The Theosophical Forum – July 1946


"Coming Events Cast Their Shadows Before"

On a sultry July afternoon in 1939, a cloudburst roared down East Birch Creek canyon and devastated the little town of Pilot Rock, Oregon. A rancher on his way to town that morning was amazed at the uncommon activity among the little animals which made their homes along the creek. Clearly, something had disturbed them. Altogether he saw countless "chucks" and gophers, bull snakes, rabbits, and a covey of quail with many very young fledglings, all headed for higher ground.

The day had begun clear and bright, without a cloud to mar its beauty. About noon large thunderheads began to appear over the foothills. Then, within an hour, the storm broke. Immediately every ravine became a torrent, sending a fifteen-foot wall of muddy water down the main canyon, destroying everything in its path.

Could it have been an accident of nature that sent these creatures scurrying for higher ground? Or did some subtle intelligence warn them of impending danger? "Coming events cast their shadows before." Surely the Cosmic vibrations on that morning must have been heavy with evil portent.


There is something positively uncanny about the amazing sensitivity of a hound's nose. Under favorable conditions he can follow a trail many days old. Surely here is involved some higher and infinitely finer instinct than mere sense of smell. Undoubtedly the dog is able to pick up the vibrations from the magnetic aura of the person being trailed. This faculty enables the dog to follow a trail where no vestige of scent remains, and in addition he gets a clear-cut mental picture of his quarry.


A strange creature is the bat. Although nearly blind, he comes forth after dark to wheel in dizzy circles through the forest — and he never strikes a twig. What is his secret? Science has a rather involved theory that the bat locates objects about him by means of sound vibrations. The bat emits a throaty cry while in flight, and it is thought that the vibration bounces back after the manner of radar, thus warning him of objects in his path.

While this theory sounds plausible enough and may be well founded, it does not explain how the bat locates his food supply nor how he is able to return unerringly to his own barn loft or hollow tree. It would seem that this tiny creature, too, possesses some "sixth" sense to guide him in his peregrinations.


Fish, too, are sensitive to all manner of vibrations, and water is an excellent conductor of sound waves. Test this the next time you go swimming. With your head submerged, tap two stones together and note how the sound is amplified.

A marine returning from service in the Solomon Islands reported witnessing a most unusual method of catching fish. He told how a native fisherman, in a guttural chant "shouted at the water" and that numerous fish came to the surface, to be gathered into the boat. This was not told as a "fish story" nor a tall tale, incredible though it sounds. The marine who told the story could offer no explanation. He did not know that the native probably intoned certain vowel sounds, the vibrations of which stupefied the fish and made the waters untenable for them. Most likely, the tones used so agitated the water that the fish were forced to the surface to escape an unpleasant vibration.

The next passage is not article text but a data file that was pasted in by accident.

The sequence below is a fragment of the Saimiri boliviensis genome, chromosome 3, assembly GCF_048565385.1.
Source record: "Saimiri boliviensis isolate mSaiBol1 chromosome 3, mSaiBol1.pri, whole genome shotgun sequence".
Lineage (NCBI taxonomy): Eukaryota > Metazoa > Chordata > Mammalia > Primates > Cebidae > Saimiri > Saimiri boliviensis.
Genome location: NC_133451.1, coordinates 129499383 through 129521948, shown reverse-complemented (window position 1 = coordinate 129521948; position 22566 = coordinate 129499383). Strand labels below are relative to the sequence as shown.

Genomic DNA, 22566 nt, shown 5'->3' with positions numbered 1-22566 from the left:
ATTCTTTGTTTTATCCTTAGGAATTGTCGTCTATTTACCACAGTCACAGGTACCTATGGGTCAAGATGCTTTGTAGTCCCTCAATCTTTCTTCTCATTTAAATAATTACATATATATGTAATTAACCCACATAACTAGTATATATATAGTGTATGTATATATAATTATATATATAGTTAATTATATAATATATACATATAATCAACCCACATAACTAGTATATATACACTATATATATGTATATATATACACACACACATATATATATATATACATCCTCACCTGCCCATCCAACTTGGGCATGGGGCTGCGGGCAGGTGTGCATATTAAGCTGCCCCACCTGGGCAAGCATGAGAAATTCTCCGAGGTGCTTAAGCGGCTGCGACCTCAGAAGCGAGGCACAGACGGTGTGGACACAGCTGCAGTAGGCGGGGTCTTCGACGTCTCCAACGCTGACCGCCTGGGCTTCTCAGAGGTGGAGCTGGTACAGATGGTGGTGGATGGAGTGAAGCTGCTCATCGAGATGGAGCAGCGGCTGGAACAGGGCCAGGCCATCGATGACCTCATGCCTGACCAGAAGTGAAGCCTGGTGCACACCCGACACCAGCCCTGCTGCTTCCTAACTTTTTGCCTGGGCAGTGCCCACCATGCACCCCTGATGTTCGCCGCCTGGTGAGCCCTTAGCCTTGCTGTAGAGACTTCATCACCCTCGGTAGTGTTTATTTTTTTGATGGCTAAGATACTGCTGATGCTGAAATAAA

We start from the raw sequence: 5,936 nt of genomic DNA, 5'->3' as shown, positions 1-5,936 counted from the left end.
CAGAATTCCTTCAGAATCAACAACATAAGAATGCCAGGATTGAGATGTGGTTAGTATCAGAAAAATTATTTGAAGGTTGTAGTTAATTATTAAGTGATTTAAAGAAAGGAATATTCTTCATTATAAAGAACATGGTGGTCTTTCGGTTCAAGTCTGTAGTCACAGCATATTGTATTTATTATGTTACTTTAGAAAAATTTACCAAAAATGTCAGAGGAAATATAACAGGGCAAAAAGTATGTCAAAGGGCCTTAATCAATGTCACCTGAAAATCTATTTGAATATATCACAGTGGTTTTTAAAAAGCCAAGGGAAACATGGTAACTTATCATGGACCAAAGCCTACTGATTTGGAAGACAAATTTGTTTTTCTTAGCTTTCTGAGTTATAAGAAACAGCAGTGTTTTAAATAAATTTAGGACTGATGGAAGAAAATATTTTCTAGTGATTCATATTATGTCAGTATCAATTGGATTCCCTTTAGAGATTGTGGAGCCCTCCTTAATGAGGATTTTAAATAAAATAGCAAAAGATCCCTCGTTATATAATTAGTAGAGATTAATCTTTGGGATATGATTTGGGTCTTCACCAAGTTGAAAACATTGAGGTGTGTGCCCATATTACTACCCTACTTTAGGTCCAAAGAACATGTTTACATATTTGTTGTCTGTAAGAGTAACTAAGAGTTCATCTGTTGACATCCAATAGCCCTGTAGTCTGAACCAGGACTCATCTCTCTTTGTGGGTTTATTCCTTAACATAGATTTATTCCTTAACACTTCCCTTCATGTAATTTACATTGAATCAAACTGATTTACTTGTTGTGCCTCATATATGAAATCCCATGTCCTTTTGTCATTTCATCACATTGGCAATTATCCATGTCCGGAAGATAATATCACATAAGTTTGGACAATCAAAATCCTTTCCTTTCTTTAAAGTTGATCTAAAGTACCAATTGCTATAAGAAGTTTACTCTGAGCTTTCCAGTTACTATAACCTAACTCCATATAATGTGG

It is hardly believable that birds or animals are psychic, for this would seem to imply a spiritual background. But it is said that the crow always knows when the farmer has a gun, and the buzzard was thought by early plainsmen to be an ill omen, a harbinger of death.

But all birds are extremely sensitive to all manner of vibrations. They are dependent upon vibrations for most of their food. It is by this means that the robin locates a worm on the lawn. To say he "hears" the worm in the soil is misleading; actually he "feels" it, for the worm, like all forms of insect life, puts out a minute vibration. It is in this way, too, that the woodpecker detects larvae beneath the bark of a dead tree. And it would seem that the buzzard, far from being psychic, is able to trail a thirst-crazed steer simply by picking up the vibrations of fear which emanate from the glands of the stricken animal.


The earth is enveloped in an imponderable aether which mirrors every event that takes place — past, present and future. In the Orient there is wide knowledge and acceptance of this doctrine. It is known as the "Akasa." As a television set produces a picture on the screen by means of electrical impulses, in like manner this Akasa, through Cosmic vibrations, materializes a picture of a coming event in the mind of one attuned to receive it. It is a living picture gallery of worldly events, and is the "Recording Angel" to the Christian.

Mother Nature has endowed many of her tiny creatures with strange instincts before which man, in all his vaunted intelligence, stands humbled. No doubt these instincts are necessary to their way of life and to perpetuate their species in a hostile world. If man were less of a materialist and could live closer to the heart of Nature, she would be less reticent in revealing to him her manifold mysteries.

There is much evidence to support the theory that animals are given the ability to prognosticate coming events. Farm animals "act up" before a weather change, and swallows fly high before a storm. And the farmer always looks for cold weather when pigs carry straw. It is not thought that pigs are capable of logical reasoning; therefore it must be concluded that they receive from the Akasa a strong mental impression or a picture of the approaching blizzard.

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